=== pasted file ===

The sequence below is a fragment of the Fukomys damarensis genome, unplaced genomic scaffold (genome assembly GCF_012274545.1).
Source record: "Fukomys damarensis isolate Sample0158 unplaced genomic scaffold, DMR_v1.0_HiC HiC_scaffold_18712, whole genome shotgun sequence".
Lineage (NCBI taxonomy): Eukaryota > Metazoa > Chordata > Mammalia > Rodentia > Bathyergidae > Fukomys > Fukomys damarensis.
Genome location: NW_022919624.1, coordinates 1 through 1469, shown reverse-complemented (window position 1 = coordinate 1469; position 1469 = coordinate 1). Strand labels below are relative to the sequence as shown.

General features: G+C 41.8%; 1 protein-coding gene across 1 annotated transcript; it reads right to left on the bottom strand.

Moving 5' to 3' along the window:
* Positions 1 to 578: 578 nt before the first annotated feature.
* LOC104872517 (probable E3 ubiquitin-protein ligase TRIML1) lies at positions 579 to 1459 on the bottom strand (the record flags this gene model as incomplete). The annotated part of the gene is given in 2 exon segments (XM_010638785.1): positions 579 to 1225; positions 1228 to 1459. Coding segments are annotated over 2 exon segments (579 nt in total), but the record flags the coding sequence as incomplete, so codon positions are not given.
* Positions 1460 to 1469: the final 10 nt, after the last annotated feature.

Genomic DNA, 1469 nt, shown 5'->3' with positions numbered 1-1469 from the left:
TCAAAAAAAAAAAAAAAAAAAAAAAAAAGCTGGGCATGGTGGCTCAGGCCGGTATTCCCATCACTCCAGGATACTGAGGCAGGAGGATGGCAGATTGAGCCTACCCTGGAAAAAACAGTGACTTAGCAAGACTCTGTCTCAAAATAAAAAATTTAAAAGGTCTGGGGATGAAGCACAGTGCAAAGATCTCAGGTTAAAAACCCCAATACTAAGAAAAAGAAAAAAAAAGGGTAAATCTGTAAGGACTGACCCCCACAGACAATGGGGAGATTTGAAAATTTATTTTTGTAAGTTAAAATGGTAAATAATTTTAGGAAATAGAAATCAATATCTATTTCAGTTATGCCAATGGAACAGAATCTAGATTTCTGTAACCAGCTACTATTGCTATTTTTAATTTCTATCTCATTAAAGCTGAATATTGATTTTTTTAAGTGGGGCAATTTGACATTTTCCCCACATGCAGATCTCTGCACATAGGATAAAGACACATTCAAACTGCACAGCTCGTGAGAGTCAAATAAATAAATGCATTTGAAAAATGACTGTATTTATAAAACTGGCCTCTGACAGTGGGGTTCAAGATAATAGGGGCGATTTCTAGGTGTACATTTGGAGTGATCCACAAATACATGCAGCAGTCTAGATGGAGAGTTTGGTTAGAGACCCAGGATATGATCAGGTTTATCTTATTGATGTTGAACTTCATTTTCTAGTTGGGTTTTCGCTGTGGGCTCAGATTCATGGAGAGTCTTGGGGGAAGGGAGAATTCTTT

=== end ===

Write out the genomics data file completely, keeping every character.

The sequence below is a fragment of the Fukomys damarensis genome, unplaced genomic scaffold (genome assembly GCF_012274545.1).
Source record: "Fukomys damarensis isolate Sample0158 unplaced genomic scaffold, DMR_v1.0_HiC HiC_scaffold_18712, whole genome shotgun sequence".
Lineage (NCBI taxonomy): Eukaryota > Metazoa > Chordata > Mammalia > Rodentia > Bathyergidae > Fukomys > Fukomys damarensis.
Genome location: NW_022919624.1, coordinates 1 through 1469, shown reverse-complemented (window position 1 = coordinate 1469; position 1469 = coordinate 1). Strand labels below are relative to the sequence as shown.

General features: G+C 41.8%; 1 protein-coding gene across 1 annotated transcript; it reads right to left on the bottom strand.

Moving 5' to 3' along the window:
* Positions 1 to 578: 578 nt before the first annotated feature.
* LOC104872517 (probable E3 ubiquitin-protein ligase TRIML1) lies at positions 579 to 1459 on the bottom strand (the record flags this gene model as incomplete). The annotated part of the gene is given in 2 exon segments (XM_010638785.1): positions 579 to 1225; positions 1228 to 1459. Coding segments are annotated over 2 exon segments (579 nt in total), but the record flags the coding sequence as incomplete, so codon positions are not given.
* Positions 1460 to 1469: the final 10 nt, after the last annotated feature.

Genomic DNA, 1469 nt, shown 5'->3' with positions numbered 1-1469 from the left:
TCAAAAAAAAAAAAAAAAAAAAAAAAAAGCTGGGCATGGTGGCTCAGGCCGGTATTCCCATCACTCCAGGATACTGAGGCAGGAGGATGGCAGATTGAGCCTACCCTGGAAAAAACAGTGACTTAGCAAGACTCTGTCTCAAAATAAAAAATTTAAAAGGTCTGGGGATGAAGCACAGTGCAAAGATCTCAGGTTAAAAACCCCAATACTAAGAAAAAGAAAAAAAAAGGGTAAATCTGTAAGGACTGACCCCCACAGACAATGGGGAGATTTGAAAATTTATTTTTGTAAGTTAAAATGGTAAATAATTTTAGGAAATAGAAATCAATATCTATTTCAGTTATGCCAATGGAACAGAATCTAGATTTCTGTAACCAGCTACTATTGCTATTTTTAATTTCTATCTCATTAAAGCTGAATATTGATTTTTTTAAGTGGGGCAATTTGACATTTTCCCCACATGCAGATCTCTGCACATAGGATAAAGACACATTCAAACTGCACAGCTCGTGAGAGTCAAATAAATAAATGCATTTGAAAAATGACTGTATTTATAAAACTGGCCTCTGACAGTGGGGTTCAAGATAATAGGGGCGATTTCTAGGTGTACATTTGGAGTGATCCACAAATACATGCAGCAGTCTAGATGGAGAGTTTGGTTAGAGACCCAGGATATGATCAGGTTTATCTTATTGATGTTGAACTTCATTTTCTAGTTGGGTTTTCGCTGTGGGCTCAGATTCATGGAGAGTCTTGGGGGAAGGGAGAATTCTTT